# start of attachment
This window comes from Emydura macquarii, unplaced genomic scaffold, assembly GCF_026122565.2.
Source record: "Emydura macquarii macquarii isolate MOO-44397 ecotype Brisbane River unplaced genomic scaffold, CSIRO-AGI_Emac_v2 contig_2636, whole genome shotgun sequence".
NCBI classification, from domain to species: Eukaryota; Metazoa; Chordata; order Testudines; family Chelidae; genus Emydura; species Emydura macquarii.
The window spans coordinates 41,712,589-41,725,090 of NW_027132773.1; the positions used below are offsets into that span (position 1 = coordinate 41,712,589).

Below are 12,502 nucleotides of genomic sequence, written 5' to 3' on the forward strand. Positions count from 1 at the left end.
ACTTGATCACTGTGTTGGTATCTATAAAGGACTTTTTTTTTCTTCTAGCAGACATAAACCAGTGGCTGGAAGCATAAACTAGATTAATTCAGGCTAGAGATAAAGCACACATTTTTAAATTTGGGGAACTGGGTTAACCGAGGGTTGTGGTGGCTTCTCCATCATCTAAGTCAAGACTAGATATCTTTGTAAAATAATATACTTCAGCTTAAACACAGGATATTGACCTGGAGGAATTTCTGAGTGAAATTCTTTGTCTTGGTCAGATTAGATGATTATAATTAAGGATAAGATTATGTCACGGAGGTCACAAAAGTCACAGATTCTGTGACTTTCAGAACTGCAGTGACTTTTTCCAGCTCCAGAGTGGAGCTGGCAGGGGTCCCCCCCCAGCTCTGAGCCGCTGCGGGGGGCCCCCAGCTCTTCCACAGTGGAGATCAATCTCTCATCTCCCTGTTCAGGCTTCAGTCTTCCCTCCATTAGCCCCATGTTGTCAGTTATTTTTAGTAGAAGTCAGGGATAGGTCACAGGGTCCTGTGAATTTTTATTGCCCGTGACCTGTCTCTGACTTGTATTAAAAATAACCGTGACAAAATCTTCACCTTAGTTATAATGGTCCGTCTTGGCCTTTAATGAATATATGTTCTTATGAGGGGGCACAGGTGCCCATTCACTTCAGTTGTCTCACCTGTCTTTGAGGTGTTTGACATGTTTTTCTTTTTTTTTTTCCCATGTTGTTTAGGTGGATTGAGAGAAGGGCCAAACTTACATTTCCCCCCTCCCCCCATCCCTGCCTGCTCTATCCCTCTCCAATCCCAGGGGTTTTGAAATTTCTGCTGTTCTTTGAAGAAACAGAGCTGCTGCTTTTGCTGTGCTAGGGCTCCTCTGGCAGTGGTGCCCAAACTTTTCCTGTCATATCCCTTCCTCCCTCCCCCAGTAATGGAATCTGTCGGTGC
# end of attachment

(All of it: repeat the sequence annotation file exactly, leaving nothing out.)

This window comes from Emydura macquarii, unplaced genomic scaffold, assembly GCF_026122565.2.
Source record: "Emydura macquarii macquarii isolate MOO-44397 ecotype Brisbane River unplaced genomic scaffold, CSIRO-AGI_Emac_v2 contig_2636, whole genome shotgun sequence".
NCBI classification, from domain to species: Eukaryota; Metazoa; Chordata; order Testudines; family Chelidae; genus Emydura; species Emydura macquarii.
The window spans coordinates 41,712,589-41,725,090 of NW_027132773.1; the positions used below are offsets into that span (position 1 = coordinate 41,712,589).

Below are 12,502 nucleotides of genomic sequence, written 5' to 3' on the forward strand. Positions count from 1 at the left end.
ACTTGATCACTGTGTTGGTATCTATAAAGGACTTTTTTTTTCTTCTAGCAGACATAAACCAGTGGCTGGAAGCATAAACTAGATTAATTCAGGCTAGAGATAAAGCACACATTTTTAAATTTGGGGAACTGGGTTAACCGAGGGTTGTGGTGGCTTCTCCATCATCTAAGTCAAGACTAGATATCTTTGTAAAATAATATACTTCAGCTTAAACACAGGATATTGACCTGGAGGAATTTCTGAGTGAAATTCTTTGTCTTGGTCAGATTAGATGATTATAATTAAGGATAAGATTATGTCACGGAGGTCACAAAAGTCACAGATTCTGTGACTTTCAGAACTGCAGTGACTTTTTCCAGCTCCAGAGTGGAGCTGGCAGGGGTCCCCCCCCAGCTCTGAGCCGCTGCGGGGGGCCCCCAGCTCTTCCACAGTGGAGATCAATCTCTCATCTCCCTGTTCAGGCTTCAGTCTTCCCTCCATTAGCCCCATGTTGTCAGTTATTTTTAGTAGAAGTCAGGGATAGGTCACAGGGTCCTGTGAATTTTTATTGCCCGTGACCTGTCTCTGACTTGTATTAAAAATAACCGTGACAAAATCTTCACCTTAGTTATAATGGTCCGTCTTGGCCTTTAATGAATATATGTTCTTATGAGGGGGCACAGGTGCCCATTCACTTCAGTTGTCTCACCTGTCTTTGAGGTGTTTGACATGTTTTTCTTTTTTTTTTTCCCATGTTGTTTAGGTGGATTGAGAGAAGGGCCAAACTTACATTTCCCCCCTCCCCCCATCCCTGCCTGCTCTATCCCTCTCCAATCCCAGGGGTTTTGAAATTTCTGCTGTTCTTTGAAGAAACAGAGCTGCTGCTTTTGCTGTGCTAGGGCTCCTCTGGCAGTGGTGCCCAAACTTTTCCTGTCATATCCCTTCCTCCCTCCCCCAGTAATGGAATCTGTCGGTGC